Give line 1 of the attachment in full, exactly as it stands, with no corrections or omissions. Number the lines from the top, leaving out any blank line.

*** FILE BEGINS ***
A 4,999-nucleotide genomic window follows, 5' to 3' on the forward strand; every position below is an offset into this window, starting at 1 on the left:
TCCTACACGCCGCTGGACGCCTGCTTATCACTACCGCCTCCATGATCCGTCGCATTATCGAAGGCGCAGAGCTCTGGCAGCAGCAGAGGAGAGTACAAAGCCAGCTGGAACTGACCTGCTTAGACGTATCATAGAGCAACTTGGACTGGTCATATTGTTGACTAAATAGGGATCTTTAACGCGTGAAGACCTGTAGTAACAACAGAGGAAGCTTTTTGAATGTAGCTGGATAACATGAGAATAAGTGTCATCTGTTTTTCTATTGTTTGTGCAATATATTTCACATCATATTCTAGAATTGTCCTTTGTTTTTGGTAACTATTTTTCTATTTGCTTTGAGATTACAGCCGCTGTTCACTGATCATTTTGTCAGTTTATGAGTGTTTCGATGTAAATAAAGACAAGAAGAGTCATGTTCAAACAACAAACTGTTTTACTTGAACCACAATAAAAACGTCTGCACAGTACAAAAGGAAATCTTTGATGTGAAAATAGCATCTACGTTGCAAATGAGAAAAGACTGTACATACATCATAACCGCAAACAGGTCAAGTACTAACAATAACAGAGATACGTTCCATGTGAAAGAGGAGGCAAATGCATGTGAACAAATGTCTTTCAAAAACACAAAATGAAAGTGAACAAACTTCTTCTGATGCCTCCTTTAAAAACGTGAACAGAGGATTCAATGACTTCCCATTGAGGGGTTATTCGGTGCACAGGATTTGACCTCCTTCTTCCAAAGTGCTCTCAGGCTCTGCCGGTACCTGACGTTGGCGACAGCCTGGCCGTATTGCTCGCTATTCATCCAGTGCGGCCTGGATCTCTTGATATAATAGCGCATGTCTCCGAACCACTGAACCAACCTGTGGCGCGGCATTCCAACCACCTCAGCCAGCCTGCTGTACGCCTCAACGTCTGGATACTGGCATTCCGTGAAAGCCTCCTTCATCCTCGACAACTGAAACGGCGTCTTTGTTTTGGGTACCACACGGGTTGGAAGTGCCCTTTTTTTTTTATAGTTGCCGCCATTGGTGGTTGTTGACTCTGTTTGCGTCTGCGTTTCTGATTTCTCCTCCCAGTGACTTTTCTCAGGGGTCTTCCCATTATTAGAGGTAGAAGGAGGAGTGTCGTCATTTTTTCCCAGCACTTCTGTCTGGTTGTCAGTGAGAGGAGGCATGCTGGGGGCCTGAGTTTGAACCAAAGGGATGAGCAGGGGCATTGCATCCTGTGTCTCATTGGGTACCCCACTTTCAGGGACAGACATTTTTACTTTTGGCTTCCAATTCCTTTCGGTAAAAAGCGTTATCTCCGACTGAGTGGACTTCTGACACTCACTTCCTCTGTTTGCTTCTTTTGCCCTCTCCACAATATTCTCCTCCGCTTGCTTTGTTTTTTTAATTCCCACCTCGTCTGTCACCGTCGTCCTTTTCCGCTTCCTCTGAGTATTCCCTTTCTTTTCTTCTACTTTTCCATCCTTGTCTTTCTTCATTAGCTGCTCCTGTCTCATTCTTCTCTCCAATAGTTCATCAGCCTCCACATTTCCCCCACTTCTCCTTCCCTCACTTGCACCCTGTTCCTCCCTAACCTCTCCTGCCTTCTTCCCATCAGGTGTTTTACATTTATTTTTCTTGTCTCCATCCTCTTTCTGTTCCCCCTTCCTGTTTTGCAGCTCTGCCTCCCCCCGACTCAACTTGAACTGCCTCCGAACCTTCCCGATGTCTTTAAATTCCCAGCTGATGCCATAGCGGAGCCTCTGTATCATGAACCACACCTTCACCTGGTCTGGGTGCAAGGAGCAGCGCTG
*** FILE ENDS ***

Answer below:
A 4,999-nucleotide genomic window follows, 5' to 3' on the forward strand; every position below is an offset into this window, starting at 1 on the left: